In the late 1970's an 18 year old home schooled (before there was really a term such as "home-schooled") girl/woman wrote a book on her life, on a pitiful typewriter which had to be rigged with a rubber band attached to the wall to get the carriage return to work. This book was Possum Living: How To Live Well Without A Job And With (Almost) No Money. This became somewhat of a "cult" book when released, despite being on the tail end of the back to the land movement, arguably actually past that time. What I believe made this book so popular with free thinkers, back to the landers, and a great many mainstream folks is Dolly's wonderful honesty, straight-forwardness, and the fact that she and her father were not nut jobs or extremists, they were not even making their choices for ideological reasons, but as she put it out of laziness (I don't for a second believe this latter claim, as they worked, but enjoyed that work!)
They did not flee to the country, or disdain the suburban life, rather they lived what appeared to be a normal suburban life in Philadelphia but without "real" jobs, instead living off of the produce from the garden, the meat from their rabbits and from what they could catch in the rivers, and off of the hooch that they distilled themselves... They had all that they could want, even more because unlike their neighbors they had freedom to live, time to live, and of course wholesome food to eat.
Dolly was taken out of government schools in the seventh grade, and clearly did not suffer for this "loss" (what would otherwise be objectively be called a great advantage!) as she went on to get a college degree on her own and to become an aerospace engineer for NASA. She retained the understanding of what it means to live life intentionally, not because you are trapped as a "wage slave" or even as a tax slave (in the US you spend at least half of your time working to pay for some form of tax!) .
So why do I bring up Dolly's story now.. well her book Possum Living struck the same cord with me that it struck with so many in the late 70's, so much so that she was brought onto the Merv Griffin Show (think Oprah but in spades!). After many computer troubles, I had lost my digital copy of Possum Living, and sadly could not even recall enough of the book or author to google it but thankfully stumbled across it again thanks to a fellow blogger who linked to a list of "free" ebooks, from which Possum Living had been removed. Now normally I will admit that this new would have been disappointing, after all I was not to get the book again free, but it was removed because a publisher had opted to reprint the book! What better time? When the economy is in far worse shape than it ever was in the 60's or 70's and appears to be headed for complete collapse thanks exclusively to the Keynesian economic practices of the last several administrations.. So while I may miss out on having the free copy, I look forward to buying the updated version, with a new introduction.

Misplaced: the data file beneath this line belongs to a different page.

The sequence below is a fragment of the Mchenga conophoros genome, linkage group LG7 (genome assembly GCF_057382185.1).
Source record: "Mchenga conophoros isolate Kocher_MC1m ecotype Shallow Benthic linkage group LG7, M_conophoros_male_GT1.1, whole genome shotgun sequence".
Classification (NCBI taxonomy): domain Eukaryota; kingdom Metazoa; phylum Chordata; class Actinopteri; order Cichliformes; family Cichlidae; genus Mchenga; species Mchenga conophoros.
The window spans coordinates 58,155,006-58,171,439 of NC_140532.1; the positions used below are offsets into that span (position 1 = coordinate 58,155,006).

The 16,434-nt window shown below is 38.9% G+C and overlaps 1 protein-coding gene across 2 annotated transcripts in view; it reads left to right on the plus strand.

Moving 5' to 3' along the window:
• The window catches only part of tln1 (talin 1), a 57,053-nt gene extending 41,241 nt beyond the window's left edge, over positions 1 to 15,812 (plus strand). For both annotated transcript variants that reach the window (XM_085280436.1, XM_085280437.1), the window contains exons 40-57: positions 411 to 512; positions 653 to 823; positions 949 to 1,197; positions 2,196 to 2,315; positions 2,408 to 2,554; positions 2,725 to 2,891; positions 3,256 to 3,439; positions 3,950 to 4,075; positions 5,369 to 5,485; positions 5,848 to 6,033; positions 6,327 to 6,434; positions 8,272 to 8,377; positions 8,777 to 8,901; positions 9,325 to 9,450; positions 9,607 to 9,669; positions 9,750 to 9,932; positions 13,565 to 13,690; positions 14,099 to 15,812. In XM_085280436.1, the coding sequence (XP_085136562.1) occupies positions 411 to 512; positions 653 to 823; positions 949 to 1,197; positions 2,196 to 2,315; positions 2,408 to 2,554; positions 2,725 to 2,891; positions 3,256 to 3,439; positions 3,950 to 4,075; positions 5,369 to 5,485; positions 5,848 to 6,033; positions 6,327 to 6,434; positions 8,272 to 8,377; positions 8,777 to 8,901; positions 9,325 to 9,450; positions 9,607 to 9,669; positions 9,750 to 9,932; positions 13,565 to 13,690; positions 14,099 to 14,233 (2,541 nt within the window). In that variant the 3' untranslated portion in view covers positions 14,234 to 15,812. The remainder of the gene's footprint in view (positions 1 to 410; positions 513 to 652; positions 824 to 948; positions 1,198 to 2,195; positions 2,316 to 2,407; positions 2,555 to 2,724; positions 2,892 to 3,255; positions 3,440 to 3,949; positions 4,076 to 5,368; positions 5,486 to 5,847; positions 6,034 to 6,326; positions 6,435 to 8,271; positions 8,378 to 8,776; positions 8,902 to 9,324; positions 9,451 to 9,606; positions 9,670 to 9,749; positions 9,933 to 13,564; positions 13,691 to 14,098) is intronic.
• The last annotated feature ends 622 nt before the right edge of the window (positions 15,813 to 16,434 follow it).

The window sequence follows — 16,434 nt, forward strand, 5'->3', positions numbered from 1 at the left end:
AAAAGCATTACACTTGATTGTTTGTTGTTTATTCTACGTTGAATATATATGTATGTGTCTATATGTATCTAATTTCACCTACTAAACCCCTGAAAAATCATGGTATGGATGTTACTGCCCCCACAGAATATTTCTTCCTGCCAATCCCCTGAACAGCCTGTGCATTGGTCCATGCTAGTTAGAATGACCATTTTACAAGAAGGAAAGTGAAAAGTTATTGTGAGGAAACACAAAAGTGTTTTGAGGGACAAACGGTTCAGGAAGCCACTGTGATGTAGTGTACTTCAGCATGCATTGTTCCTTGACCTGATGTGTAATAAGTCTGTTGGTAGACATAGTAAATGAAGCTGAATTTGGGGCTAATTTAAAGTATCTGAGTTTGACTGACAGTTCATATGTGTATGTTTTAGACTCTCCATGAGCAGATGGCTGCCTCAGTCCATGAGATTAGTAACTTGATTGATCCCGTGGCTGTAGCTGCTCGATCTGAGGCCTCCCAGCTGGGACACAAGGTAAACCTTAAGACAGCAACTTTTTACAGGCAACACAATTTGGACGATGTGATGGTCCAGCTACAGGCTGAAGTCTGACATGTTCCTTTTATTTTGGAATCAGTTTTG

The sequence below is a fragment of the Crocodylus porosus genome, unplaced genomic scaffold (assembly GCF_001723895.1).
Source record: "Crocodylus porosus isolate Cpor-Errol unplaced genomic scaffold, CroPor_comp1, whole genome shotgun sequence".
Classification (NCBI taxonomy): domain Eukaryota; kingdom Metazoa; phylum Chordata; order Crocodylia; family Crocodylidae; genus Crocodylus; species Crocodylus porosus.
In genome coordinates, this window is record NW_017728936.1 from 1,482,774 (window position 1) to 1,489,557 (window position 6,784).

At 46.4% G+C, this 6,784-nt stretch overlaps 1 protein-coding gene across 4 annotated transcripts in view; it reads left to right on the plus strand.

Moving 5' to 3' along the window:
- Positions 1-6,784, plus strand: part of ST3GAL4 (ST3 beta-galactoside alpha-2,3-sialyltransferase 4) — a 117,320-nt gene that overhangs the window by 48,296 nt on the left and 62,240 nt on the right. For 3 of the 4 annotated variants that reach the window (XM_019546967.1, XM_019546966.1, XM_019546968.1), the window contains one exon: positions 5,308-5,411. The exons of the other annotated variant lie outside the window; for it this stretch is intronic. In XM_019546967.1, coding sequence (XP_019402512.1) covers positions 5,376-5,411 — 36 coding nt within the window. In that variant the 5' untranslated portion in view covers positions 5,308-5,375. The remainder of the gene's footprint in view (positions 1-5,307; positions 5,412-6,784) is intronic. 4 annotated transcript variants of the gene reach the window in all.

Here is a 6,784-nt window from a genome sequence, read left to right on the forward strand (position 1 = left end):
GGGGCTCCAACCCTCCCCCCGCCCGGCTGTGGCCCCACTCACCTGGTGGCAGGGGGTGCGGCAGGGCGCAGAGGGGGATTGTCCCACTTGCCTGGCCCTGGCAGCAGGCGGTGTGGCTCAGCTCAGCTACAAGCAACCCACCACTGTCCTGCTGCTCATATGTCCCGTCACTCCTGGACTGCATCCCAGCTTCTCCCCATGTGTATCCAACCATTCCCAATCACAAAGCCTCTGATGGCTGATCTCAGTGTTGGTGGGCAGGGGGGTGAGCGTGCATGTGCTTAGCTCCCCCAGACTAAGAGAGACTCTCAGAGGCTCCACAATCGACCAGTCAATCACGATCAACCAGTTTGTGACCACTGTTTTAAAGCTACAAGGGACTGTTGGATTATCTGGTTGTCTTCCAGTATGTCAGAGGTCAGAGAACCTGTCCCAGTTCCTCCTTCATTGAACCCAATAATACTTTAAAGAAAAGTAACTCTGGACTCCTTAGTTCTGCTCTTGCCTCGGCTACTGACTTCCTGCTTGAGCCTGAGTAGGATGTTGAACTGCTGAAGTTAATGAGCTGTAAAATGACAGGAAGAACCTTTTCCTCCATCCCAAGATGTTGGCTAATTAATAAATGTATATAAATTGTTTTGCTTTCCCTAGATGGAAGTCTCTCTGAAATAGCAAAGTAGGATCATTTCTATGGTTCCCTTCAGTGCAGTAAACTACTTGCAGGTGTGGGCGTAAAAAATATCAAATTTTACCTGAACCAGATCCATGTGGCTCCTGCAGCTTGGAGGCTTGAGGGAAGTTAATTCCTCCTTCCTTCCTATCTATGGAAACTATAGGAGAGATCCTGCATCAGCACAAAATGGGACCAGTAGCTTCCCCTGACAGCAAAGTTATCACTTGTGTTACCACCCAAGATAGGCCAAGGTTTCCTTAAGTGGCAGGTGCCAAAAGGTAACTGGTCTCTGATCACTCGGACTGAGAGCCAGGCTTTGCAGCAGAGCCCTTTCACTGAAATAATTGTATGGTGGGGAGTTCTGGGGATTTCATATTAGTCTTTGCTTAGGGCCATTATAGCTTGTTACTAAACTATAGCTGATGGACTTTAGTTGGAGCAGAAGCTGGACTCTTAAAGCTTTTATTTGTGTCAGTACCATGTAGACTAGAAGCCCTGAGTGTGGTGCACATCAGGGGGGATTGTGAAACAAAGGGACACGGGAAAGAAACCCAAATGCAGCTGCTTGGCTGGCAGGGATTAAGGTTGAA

Interestingly there is a series of youtube videos which were clearly made a year or two after the book came out which documents Dolly's life at the time. These are wonderfully positive, encouraging, and enlightening videos and I encourage all of my readers to take the few moments it takes and watch them:
This is pure realistic intentional living, without ideology, without harm to any others, and without any pretense. I hope only to come close to her example.